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-   -   Staph Infection! (http://www.pets.ca/forum/showthread.php?t=78811)

jaroberts September 29th, 2011 10:59 AM

Staph Infection!
 
I have a 1 1/2 year old Chocolate Lab, named Brodee. When I first resued him from the local SPCA, we had noticed that he was beginning to lose hair on his lower back legs, a little under his thighs. The SPCA had done multiple skin scrapings for demodectic mange, and all had come back negative.

Once he belonged to me, we skin scraped him at least 2 more times, both for sarcoptic and demodectic mange, both were negative. We moved him onto a hypo-allergenic food, z/d that is a prescription food from Hill's Prescription Diets. We saw no improvement, and ruled out food allergies for the time being. Eventually, we decided to begin dipping him in Lyme Sulfur, the treatment for Sarcoptic mange. It was successful, and he improved greatly with his hair gorwn back.

Around the spring of 2011, I began to notice him itching like crazy once more, and he began to form epidermal collarettes just behind his lungs on the side of his body and on his belly, by his privates and nowhere else. Immediately, we put him on Cephalexin, as treatment for the staph infection.. come mid june through early august he improved, his hair grew back once more and he seemed more comfortable.

Now once mid-August hit, he is loaded with epidermal collarettes once again, and now they have spread from his sides and belly to his lower legs, chest, and partly on his back. Back in August, we started him on the Staph-Lysase injections, twice a week, and we have dipped him for sarcoptic mange twice, just in case. He was unresponsive to the Lyme-Sulfur dips, so we discontinued them. We have sent a culture of the epidermal collarettes to the lab, which came back "no growth." I have recently started him on Kelp, once a day and will be starting to give him Fish Oil next week.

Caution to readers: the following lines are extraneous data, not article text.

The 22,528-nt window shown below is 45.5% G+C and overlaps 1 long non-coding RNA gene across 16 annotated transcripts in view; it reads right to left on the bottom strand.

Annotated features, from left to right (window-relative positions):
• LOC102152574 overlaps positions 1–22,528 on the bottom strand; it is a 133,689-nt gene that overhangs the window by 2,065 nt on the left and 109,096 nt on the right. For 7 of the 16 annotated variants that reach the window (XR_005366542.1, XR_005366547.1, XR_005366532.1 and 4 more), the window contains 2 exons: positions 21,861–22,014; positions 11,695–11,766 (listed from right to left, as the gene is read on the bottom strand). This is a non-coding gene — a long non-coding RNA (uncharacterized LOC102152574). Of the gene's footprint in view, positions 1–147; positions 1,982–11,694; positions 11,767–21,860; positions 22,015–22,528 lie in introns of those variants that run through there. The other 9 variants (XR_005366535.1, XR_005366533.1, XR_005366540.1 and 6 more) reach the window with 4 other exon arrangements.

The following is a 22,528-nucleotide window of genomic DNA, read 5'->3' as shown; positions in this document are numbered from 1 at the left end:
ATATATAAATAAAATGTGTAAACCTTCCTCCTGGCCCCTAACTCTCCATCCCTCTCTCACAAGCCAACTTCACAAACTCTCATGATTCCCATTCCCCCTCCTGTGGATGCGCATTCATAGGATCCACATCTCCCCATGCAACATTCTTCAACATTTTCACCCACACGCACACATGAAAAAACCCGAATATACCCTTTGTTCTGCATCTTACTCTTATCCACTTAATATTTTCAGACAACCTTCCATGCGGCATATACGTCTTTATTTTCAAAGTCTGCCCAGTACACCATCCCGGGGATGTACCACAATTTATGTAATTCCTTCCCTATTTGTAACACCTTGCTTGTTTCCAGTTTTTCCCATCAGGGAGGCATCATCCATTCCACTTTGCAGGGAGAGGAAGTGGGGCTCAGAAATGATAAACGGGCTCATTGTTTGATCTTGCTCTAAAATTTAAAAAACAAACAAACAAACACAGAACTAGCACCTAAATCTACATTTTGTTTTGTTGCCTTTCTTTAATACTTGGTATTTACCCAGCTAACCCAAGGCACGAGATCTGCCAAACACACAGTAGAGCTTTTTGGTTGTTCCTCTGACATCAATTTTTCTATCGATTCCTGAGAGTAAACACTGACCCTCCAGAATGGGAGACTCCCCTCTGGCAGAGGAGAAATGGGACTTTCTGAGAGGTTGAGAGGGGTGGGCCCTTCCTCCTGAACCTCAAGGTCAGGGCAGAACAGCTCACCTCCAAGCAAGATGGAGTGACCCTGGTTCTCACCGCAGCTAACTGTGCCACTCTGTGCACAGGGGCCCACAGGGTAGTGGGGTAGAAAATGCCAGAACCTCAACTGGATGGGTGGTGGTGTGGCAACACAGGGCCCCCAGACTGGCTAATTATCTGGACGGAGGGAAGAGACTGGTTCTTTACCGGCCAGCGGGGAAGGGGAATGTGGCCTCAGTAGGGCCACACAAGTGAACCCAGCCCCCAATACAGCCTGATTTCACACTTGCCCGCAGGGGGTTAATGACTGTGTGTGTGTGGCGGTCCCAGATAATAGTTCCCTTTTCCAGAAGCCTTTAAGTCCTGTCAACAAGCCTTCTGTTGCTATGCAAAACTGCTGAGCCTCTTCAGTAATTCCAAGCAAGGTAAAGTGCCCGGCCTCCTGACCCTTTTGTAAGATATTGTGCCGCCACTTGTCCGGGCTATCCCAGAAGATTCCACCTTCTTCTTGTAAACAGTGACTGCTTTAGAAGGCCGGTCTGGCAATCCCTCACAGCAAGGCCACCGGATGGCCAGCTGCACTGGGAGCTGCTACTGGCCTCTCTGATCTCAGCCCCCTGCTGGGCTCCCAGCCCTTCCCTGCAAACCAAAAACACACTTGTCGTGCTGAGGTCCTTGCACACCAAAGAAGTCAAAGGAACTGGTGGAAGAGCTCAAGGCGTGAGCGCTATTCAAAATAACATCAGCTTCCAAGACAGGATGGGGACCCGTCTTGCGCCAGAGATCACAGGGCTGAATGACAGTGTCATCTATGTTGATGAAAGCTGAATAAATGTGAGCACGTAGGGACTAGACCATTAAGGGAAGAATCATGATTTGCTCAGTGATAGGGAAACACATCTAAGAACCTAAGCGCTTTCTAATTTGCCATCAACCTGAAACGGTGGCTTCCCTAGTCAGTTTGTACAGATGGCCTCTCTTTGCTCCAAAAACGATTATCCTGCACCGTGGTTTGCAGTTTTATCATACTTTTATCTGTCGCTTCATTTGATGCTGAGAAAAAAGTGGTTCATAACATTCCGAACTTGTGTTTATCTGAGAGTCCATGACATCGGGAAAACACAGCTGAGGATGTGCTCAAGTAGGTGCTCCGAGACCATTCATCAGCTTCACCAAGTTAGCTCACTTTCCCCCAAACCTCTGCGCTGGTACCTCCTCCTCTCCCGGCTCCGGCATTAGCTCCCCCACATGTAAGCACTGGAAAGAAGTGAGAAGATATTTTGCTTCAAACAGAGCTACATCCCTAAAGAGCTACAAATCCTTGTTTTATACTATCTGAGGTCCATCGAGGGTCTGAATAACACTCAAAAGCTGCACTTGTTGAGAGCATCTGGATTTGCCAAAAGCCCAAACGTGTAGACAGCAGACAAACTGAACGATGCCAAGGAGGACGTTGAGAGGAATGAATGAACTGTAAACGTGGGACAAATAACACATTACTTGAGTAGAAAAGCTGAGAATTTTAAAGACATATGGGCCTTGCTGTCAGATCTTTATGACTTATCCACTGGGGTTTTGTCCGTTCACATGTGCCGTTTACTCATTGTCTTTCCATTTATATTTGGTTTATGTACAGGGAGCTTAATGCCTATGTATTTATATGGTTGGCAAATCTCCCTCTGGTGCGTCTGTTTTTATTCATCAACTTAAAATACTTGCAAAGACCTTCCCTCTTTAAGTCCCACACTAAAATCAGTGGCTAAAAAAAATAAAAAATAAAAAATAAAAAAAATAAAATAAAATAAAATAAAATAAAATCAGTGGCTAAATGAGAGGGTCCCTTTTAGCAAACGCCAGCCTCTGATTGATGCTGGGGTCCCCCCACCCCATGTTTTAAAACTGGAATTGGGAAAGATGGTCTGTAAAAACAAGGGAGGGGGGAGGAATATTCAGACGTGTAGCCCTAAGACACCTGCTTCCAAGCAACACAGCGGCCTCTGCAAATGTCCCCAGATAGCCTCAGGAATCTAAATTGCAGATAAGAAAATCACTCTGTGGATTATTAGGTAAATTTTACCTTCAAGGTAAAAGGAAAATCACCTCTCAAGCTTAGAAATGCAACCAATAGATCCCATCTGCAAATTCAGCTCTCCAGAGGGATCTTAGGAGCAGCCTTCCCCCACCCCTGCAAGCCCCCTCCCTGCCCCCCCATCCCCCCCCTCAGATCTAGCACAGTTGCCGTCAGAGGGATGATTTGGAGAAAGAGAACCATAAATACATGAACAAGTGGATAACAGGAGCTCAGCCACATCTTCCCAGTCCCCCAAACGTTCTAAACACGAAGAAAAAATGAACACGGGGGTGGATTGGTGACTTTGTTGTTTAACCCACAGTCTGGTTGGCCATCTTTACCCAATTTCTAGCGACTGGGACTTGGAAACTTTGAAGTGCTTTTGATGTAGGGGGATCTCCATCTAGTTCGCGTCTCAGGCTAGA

My questions are; could this be just a really bad seasonal allergy that we're going to have to deal with every spring and fall?

OR, could he still possibly have a food allergy? If he did have a food allergy, I would think that he would get consistantly worse, which is not the case.

Rgeurts September 29th, 2011 01:03 PM

Hi and welcome to the board! This may be a longshot, but have they done a thyroid panel? Not just a T4, but a [B]full[/B] thyroid panel? If not, I would reccomend it. Hypothryroidism can cause skin infections/issues of all kinds, and it is very common. They say that dogs usually devlope it at 2 yrs and older, but our little guy was diagnosed at about 10 months. He still has some skin issues and once in awhile he will have "eruptions", but since he has been on thyroid treatment, he is [B]SO[/B] much better! He still gets itchy, but we think he may have food and enviromental allergies as well. But as far as the sore, he hasn't had any in months :D :thumbs up

The good thing is Hypothyroidism is very easy to treat, and very inexpensive. It costs us about $25 a month. And the sympoms will go away between 4-6 weeks. Our boy took about 4 weeks. I did a little checking and Labs are genetically predisposed to Hypothyroidism. Please check out the link below, it's to Hemopet. Dr. Jean Dodds is amazing. She doesn't just complete the panel and send the results. She actually tailors the results to the age and breed of the dog. Some dogs who show as low, are actually normal for the breed and vice versa. Most vets aren't aware of that, or labs. She has spent her life researching breed specific issues and immune disorders :D